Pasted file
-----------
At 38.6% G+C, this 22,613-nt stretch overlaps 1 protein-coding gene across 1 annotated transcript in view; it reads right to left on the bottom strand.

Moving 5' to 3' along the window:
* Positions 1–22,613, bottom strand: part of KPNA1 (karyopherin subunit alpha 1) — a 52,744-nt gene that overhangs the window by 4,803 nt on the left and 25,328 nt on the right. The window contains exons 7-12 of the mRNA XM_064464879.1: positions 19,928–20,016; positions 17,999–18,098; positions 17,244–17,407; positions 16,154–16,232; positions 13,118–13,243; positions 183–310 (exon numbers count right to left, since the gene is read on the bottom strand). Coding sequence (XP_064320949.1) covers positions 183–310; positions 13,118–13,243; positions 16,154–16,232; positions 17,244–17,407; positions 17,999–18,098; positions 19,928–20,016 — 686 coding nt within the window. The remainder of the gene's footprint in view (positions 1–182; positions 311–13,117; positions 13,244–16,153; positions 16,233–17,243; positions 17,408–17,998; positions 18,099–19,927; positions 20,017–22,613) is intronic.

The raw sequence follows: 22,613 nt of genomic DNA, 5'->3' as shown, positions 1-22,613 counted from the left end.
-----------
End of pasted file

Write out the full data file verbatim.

At 38.6% G+C, this 22,613-nt stretch overlaps 1 protein-coding gene across 1 annotated transcript in view; it reads right to left on the bottom strand.

Moving 5' to 3' along the window:
* Positions 1–22,613, bottom strand: part of KPNA1 (karyopherin subunit alpha 1) — a 52,744-nt gene that overhangs the window by 4,803 nt on the left and 25,328 nt on the right. The window contains exons 7-12 of the mRNA XM_064464879.1: positions 19,928–20,016; positions 17,999–18,098; positions 17,244–17,407; positions 16,154–16,232; positions 13,118–13,243; positions 183–310 (exon numbers count right to left, since the gene is read on the bottom strand). Coding sequence (XP_064320949.1) covers positions 183–310; positions 13,118–13,243; positions 16,154–16,232; positions 17,244–17,407; positions 17,999–18,098; positions 19,928–20,016 — 686 coding nt within the window. The remainder of the gene's footprint in view (positions 1–182; positions 311–13,117; positions 13,244–16,153; positions 16,233–17,243; positions 17,408–17,998; positions 18,099–19,927; positions 20,017–22,613) is intronic.

The raw sequence follows: 22,613 nt of genomic DNA, 5'->3' as shown, positions 1-22,613 counted from the left end.